Washington: The sanctions bill that President Donald Trump signed Wednesday caused a stir in Washington by underlining tensions between Congress and the White House over how to handle Russia.
But now that it is law, what exactly is in it?
Perhaps the most important provisions, and certainly the most contested, relate to limits on President Donald Trump's authority to cancel existing sanctions.
Former president Barack Obama imposed sanctions targeting individuals and firms connected to Russian cyberespionage and its intervention in Ukraine.
- Constraints -
These executive orders are now enshrined in the law, and if Trump wants to waive them -- perhaps as part of talks to improve ties with the Kremlin -- he will have to consult Congress.
These include an updated executive order in December last year targeting the Russian intelligence agencies accused of seeking to interfere in the 2016 White House race -- which Trump won.
The new law also requires new sanctions targeting Russians identified by the US government as involved in cyberattacks, political subversion in Europe, corruption, rights abuses, the arming of Syria or -- crucially -- investment in the oil sector.
It orders the US State Department to look at measures to help Ukraine find new sources of energy -- and thus shake off its reliance on gas from its Russian foe.
In most cases the authority to decide which Russian targets fall foul of the new sanctions law still rests with the president and his advisers -- and it is not clear to what extent Trump will use this.
- Targets -
But the text of the bills makes Congress' concerns clear -- and draws a roadmap to tougher measures.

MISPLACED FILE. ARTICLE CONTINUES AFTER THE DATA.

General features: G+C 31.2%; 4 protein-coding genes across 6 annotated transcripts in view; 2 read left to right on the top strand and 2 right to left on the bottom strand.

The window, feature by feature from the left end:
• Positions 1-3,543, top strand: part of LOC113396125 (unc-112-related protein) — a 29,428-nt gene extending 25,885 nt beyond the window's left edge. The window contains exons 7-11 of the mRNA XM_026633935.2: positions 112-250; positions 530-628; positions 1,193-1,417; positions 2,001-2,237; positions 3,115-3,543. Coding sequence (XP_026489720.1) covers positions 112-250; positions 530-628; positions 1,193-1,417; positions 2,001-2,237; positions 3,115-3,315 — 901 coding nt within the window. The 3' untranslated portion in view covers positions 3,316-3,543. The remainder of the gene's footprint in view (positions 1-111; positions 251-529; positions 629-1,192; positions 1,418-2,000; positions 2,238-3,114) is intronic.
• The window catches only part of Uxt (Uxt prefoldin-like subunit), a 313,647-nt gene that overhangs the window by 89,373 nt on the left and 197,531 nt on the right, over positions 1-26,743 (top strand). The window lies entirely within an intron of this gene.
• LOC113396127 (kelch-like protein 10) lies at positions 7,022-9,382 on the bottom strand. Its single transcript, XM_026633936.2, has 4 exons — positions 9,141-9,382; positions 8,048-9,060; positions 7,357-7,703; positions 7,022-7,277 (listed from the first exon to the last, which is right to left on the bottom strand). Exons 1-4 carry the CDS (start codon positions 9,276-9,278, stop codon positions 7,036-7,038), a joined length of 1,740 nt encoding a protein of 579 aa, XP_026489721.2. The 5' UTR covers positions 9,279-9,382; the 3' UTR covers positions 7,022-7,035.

The law, for example, demands that the administration draw up a report within 180 days to identify "political figures and oligarchs in the Russian Federation, as determined by their closeness to the Russian regime and their net worth."
These elite figures are to be listed, along with their family assets and income streams, and thus could be targeted in future rounds of sanctions.
A separate report is ordered to "identify, investigate, map and disrupt illicit financial flows linked to the Russian Federation if such flows affect the United States financial system or those of major allies of the United States."
The bill also accuses Russia of using corruption and subterfuge to disrupt political life in Europe and the former Soviet republics in Eurasia.
Russian actions, it alleges, "sow distrust in democratic institutions and actors, promote xenophobic and illiberal views, and otherwise undermine European unity."
The law mandates the US government to spend $250 million over the 2018 and 2019 financial year to counter Russian propaganda and dirty tricks in the region.
- Iran and North Korea -
The bill also directs Trump to impose tougher sanctions on Iran's ballistic missile program and expands sanctions targeting the covert wing of the Iranian Revolutionary Guards to the entire corps.
And it toughens sanctions on North Korea, including new rules to prevent foreign banks from opening US accounts to assist North Korean entities, while asking the State Department to revisit the question of whether to designate Pyongyang a state sponsor of terrorism....